Faculty Profile

Herbert Kessel, PhD

Professor of Economics, Emeritus


M.A., Ph.D. Boston University
B.S. University of Rhode Island

Courses Taught:

  • Principles of Microeconomics
  • Senior Seminar in Economics
  • Principles of Macroeconomics
  • Microeconomic Theory
  • Econometrics
  • Business and Government
  • Labor Economics and Income Distribution

Approach to Scholarship:

Approach: Engaged scholarship which bridges the gap between theory, practice, and the community to make academic research more relevant. The resources of the Academy are used to solve public policy questions.

Areas of interest: Labor markets, poverty and income inequality, survey research, Vermont Exceptionalism, Government sponsored social welfare and employment programs.

My Life at Saint Michael’s:

I first arrived on campus in the fall of 1977 from Boston University’s Ph.D. program. My expectation at the time was to remain in Vermont for at most two or three years and then move on to a major research institution. But time intervened and I never left.  After being educated in major university settings, I began to appreciate the value of a small liberal arts college with a strong philosophical student centered and personalized education. I found that Saint Michael’s provided both students and faculty with an environment in which they could make a difference in the life of the institution. It is a place that believes deeply in the transformative possibilities of higher education. We never know what a student will be like when they graduate after four intense years of study, but through the years I have seen how the close mentoring process that is at the heart of the College and the growth that comes from facing new challenges and experiences, both academic and otherwise, results in students that are more self-assured, thoughtful, intellectually engaged and better prepared to live a meaningful life.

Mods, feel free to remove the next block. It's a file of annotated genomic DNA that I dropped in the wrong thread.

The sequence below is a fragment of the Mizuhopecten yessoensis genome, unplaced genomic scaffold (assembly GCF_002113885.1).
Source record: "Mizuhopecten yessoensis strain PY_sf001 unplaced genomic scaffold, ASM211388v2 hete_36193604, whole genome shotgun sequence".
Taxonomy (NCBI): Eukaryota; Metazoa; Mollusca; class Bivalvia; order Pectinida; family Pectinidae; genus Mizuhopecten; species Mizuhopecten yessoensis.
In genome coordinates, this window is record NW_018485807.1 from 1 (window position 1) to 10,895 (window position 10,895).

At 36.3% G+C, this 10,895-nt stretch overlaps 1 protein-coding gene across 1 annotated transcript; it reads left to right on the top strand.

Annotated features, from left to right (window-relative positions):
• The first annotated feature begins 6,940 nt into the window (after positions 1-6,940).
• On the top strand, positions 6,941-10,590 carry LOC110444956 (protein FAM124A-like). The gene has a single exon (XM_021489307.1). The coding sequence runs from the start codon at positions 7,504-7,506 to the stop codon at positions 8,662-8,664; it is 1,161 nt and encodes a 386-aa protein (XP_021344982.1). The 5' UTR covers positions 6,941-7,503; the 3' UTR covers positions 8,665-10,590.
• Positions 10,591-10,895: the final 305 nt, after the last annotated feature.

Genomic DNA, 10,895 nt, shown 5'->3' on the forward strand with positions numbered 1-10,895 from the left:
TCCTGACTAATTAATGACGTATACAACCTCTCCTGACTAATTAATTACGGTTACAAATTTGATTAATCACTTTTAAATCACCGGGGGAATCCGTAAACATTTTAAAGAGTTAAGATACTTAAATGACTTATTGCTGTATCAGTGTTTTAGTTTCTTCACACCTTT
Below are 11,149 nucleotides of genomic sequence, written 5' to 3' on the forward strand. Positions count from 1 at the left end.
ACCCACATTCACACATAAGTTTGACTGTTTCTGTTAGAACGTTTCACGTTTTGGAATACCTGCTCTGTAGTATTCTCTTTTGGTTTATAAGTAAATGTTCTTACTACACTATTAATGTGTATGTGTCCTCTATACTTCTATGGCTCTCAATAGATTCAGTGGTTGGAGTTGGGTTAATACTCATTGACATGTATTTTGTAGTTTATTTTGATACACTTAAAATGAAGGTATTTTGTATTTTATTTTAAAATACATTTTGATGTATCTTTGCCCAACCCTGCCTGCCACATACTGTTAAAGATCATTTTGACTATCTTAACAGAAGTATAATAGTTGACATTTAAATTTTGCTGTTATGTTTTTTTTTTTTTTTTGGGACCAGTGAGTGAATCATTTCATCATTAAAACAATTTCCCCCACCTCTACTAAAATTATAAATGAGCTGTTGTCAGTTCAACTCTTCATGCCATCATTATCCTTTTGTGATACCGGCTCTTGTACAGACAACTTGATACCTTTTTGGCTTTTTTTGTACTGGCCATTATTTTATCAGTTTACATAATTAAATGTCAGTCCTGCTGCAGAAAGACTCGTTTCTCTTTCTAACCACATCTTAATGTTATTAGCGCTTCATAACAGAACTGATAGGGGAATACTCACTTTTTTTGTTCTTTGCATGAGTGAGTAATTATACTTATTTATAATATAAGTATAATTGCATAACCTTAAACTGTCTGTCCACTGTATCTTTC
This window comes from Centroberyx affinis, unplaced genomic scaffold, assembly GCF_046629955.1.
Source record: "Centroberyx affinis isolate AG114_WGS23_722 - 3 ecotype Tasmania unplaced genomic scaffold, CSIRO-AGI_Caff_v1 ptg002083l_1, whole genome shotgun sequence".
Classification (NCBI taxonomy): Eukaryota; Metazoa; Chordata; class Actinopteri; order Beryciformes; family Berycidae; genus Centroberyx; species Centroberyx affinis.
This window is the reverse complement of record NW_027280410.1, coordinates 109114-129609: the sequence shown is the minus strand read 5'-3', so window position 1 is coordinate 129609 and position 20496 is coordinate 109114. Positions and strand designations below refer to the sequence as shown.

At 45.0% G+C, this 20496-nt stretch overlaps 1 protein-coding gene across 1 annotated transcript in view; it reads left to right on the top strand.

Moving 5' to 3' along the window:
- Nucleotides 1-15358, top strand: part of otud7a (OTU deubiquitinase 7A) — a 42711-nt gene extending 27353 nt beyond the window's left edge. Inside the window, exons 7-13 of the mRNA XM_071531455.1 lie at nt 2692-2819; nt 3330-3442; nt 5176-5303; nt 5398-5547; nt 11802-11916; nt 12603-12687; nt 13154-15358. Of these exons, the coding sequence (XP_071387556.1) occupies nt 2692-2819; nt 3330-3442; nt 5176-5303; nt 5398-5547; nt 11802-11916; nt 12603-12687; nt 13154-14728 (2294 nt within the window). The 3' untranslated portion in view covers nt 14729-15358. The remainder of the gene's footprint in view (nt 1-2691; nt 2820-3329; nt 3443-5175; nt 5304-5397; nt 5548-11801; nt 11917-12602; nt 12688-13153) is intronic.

What first attracted me first to Economics was a desire to learn more about the problems of poverty, income inequality and the ways that labor markets work. It has always been exciting to see how a set of simple principles, theoretical models and data can illuminate public policy and everyday life. I try to share with students my enthusiasm for learning and a conviction that economic ideas are stimulating, relevant and challenging.

Recent Scholarship:

VERMONT’S DOMESTIC MIGRATION PATTERNS: A Cause of Social and Economic Differences. Bolduc and Kessel. The Northeastern Geographer. Vol. 7, 2015.
The Workforce Investment Act in Vermont: Participant Outcomes. Kessel. A series of annual studies conducted for the Vermont Department of Labor to measure the impact of the Workforce Investment Act. From 2002 through 2014.  
Vermont in transition: A summary of social, economic and environmental trends. Bolduc and Kessel. The Council on the Future of Vermont. 2008.
Pulse of Vermont: Quality of life study. Bolduc and Kessel. The Vermont Business Roundtable. 1990, 1995, 2000, 2005, and 2010.
The Curtis Fund Scholarship Program: Perceptions and Outcomes of Recent Scholarship Recipients. Bolduc and Kessel. The Curtis Scholarship Foundation. 201

I live in Shelburne with my wife, Barbara Kessel. Our three sons, Adam, Jonah and Andrew, like many native born young Vermonters, have all moved out of state to pursue careers in law, journalism and teaching. We now have three grandchildren with another one on the way. Much of my time outside of Saint Michael’s is spent reading, playing golf and tennis, gardening, theater and travel.

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